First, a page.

Jack Scannell: I'll say a couple of things first. Firstly David, I think in the work I've done in model validity, some of your publications on false discovery rates have been incredibly useful and influential, so first thanks for that right. I think it seems to me that one can classify model failure in sort of 3 broad categories. I think you have what you might call statistical and experimental hygiene. So was the sample size big enough to avoid reasonably high false discovery rates. Was it blinded etc. And my view is, although people don't always follow best practice, I think at least a lot of people know what good practice might look like in that domain. I think there are 2 other areas in which there are 2 other broader classes of model failure. One is that you simply fail to recapitulate the biology of the pathological state that you think you're modelling. I think in oncology models , it’s clear that the models in widespread industrial use they don't recapitulate tumour division kinetics. So that means the models were good at finding drugs that kill rapidly dividing cells; only a relatively small number of cancers have very rapidly dividing cells, and actually we have quite good drugs for those cancers because those cancers look like the models. The tumour models rarely recapitulate the genetic complexity of advanced cancer and again interestingly, we have quite good drugs that target genetically simple tumours like Gleevec. So in a sense, what's happened is that I think inadvertently a number of cancer disease model technologies have been implemented widely, and we've ended up discovering drugs that are very good for the cancers that look like the models. So we kind of got it the wrong way around, and then I think that's the sort of biological recapitulation. And then I think there's another way that models can give you the wrong answer, and that's by using the wrong tests and endpoints and the tumour models in mice are typically run for 35 days. you look at tumour response, arguably that may not be very relevant for thinking about human disease. But I can think of 2 other very good examples of this mismatch. Theres a lovely example of failed translation in stroke. There's a drug called tirilazad that was positive in maybe 20 something animal studies maybe more than that. It went into human trials and didn't work in a large number of human trials, and it turns out that if you look at the Median delay between inducing an ischemic event in the animal studies that were positive, the Median Delay was 10 min if I recall correctly across the animal studies, If you looked at the human trials the Median delay was 5 h. So the tests and endpoints that we used in the model, although the pathophysiology of stroke arguably in the animals were translated the way that the tests and endpoints were implemented didn't translate to the human condition, so I think statistics, and false discovery rates are one and arguably the easiest to address. My view is that the other ones relate to some insufficient critical scrutiny around the lack of good tools for evaluating the degree to which the biology is recapitulated and thinking formally about whether you're using a set of tested endpoints that map from the model to the human clinical state.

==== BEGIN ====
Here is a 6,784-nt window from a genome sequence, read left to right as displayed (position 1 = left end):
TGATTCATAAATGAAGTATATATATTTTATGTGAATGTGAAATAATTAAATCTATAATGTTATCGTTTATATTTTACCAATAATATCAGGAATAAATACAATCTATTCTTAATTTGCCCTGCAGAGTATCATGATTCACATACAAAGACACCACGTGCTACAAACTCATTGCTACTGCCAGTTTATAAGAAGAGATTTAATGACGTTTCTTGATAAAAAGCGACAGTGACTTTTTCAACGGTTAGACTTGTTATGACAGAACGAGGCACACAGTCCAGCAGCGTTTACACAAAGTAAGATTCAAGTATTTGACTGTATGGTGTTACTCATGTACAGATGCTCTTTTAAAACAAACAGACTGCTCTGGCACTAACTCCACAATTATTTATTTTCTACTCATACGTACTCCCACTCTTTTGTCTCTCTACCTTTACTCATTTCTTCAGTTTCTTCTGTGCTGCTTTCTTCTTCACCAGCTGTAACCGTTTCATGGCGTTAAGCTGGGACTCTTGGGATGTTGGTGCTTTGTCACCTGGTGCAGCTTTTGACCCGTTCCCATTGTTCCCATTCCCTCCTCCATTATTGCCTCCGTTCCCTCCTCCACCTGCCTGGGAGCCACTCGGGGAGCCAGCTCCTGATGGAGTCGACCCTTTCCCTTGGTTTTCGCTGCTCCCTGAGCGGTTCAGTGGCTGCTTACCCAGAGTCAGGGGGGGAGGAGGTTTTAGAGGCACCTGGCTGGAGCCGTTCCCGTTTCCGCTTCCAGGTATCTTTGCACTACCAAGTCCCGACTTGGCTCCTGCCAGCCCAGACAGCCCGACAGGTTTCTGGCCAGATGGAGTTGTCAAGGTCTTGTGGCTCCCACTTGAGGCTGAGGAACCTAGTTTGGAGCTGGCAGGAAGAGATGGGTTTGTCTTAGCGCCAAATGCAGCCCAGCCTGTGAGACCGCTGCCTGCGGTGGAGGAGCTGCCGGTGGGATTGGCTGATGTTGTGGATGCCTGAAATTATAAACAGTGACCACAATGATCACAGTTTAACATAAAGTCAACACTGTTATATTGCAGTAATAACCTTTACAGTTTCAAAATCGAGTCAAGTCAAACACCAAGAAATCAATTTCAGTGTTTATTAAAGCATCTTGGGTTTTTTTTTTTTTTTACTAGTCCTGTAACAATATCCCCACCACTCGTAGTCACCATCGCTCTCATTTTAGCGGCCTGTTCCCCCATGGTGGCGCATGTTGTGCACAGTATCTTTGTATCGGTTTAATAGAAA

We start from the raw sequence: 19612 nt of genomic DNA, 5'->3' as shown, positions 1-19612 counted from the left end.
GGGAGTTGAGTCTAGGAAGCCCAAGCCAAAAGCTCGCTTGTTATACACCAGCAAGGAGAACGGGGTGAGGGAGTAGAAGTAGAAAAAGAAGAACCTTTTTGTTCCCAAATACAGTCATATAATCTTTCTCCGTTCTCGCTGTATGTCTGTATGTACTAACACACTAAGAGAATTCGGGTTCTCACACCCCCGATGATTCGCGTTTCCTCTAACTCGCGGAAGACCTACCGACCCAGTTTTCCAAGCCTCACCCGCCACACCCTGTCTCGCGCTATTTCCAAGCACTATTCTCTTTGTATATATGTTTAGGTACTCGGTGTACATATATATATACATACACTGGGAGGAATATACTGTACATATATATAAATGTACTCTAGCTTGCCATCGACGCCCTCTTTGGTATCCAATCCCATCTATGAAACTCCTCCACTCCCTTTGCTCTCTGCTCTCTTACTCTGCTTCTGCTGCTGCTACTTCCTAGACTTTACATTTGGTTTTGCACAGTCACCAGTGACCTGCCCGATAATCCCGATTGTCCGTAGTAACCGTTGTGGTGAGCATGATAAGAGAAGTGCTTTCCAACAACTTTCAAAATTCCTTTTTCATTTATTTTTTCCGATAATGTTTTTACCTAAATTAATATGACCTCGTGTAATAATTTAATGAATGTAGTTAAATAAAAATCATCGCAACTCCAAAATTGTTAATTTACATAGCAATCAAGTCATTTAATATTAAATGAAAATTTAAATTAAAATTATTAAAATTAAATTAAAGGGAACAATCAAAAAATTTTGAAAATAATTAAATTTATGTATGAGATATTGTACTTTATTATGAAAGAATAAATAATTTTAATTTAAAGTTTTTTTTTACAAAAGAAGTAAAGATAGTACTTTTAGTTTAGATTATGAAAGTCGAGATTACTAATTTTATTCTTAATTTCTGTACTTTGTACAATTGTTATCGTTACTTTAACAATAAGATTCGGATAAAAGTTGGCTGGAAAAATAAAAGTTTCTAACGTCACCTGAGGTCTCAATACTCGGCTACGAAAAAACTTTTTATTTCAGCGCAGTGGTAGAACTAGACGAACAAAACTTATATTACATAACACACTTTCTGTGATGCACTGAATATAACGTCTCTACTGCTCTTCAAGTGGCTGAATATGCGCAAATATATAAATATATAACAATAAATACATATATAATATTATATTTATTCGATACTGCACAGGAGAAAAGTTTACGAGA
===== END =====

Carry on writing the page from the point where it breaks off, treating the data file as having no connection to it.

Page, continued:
Ian Tannock: One positive thing is they didn't actually approve any of these drugs. I mean one of the problems with cancer drugs is that there is a plethora of examples out there where the drugs are almost totally ineffective and yet are approved for human use. Things like Bevacizumab has for many years, been one of the leading money earning drugs, but it does very minimal benefit some would argue, no benefit. Alpelisib has been recently approved. It doesn't improve survival. It makes quality of life worse and is approved on a biased secondary endpoint. So when you're a company, if you're looking at sort of developing an IGF1R inhibitor, you actually don't have to show that it ss very effective. All you have to show is that on some often surrogate endpoint you might just get an effect that shows that your p-value is less than 0.05. We don't set up trials in cancer, so you've got to have a certain effect size. Any of effect size on survival seems to be enough for these registration agencies like the FDA and the EMA to approve them. So why companies were probably jumping on the bandwagon there was because the minimal effects in animals let them think they might get minimal effects in humans, and that would be enough. It will be very interesting to hear Nathan Cherney in a couple of weeks’ time, because the number of drugs that we have available for cancer that actually meet criteria of clinical benefit, it's arbitrary way you've set it, but let's say at least a three-month improvement and Median survival, or an improvement in quality of life, is no more than about a third Of them. So people are chasing profit, but not really chasing effective drugs, and that encourages more research to be done on drugs that have at most marginal effects in early models.